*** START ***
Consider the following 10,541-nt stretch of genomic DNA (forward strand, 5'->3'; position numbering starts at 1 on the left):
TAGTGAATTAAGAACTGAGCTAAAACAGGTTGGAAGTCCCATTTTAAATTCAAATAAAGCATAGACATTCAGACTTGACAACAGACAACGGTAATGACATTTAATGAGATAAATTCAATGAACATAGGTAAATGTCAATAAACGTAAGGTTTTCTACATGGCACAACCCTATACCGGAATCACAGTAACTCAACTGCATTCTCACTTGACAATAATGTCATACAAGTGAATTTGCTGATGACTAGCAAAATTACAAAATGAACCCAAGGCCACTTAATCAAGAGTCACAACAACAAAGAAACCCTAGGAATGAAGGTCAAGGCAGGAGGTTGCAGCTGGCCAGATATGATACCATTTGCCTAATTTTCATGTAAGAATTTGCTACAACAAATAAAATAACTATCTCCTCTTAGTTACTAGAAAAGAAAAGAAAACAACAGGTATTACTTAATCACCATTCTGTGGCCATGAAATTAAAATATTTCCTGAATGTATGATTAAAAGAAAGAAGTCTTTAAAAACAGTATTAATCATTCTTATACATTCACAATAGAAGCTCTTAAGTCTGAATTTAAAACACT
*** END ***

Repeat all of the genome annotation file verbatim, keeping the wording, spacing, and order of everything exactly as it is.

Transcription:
Consider the following 10,541-nt stretch of genomic DNA (forward strand, 5'->3'; position numbering starts at 1 on the left):
TAGTGAATTAAGAACTGAGCTAAAACAGGTTGGAAGTCCCATTTTAAATTCAAATAAAGCATAGACATTCAGACTTGACAACAGACAACGGTAATGACATTTAATGAGATAAATTCAATGAACATAGGTAAATGTCAATAAACGTAAGGTTTTCTACATGGCACAACCCTATACCGGAATCACAGTAACTCAACTGCATTCTCACTTGACAATAATGTCATACAAGTGAATTTGCTGATGACTAGCAAAATTACAAAATGAACCCAAGGCCACTTAATCAAGAGTCACAACAACAAAGAAACCCTAGGAATGAAGGTCAAGGCAGGAGGTTGCAGCTGGCCAGATATGATACCATTTGCCTAATTTTCATGTAAGAATTTGCTACAACAAATAAAATAACTATCTCCTCTTAGTTACTAGAAAAGAAAAGAAAACAACAGGTATTACTTAATCACCATTCTGTGGCCATGAAATTAAAATATTTCCTGAATGTATGATTAAAAGAAAGAAGTCTTTAAAAACAGTATTAATCATTCTTATACATTCACAATAGAAGCTCTTAAGTCTGAATTTAAAACACT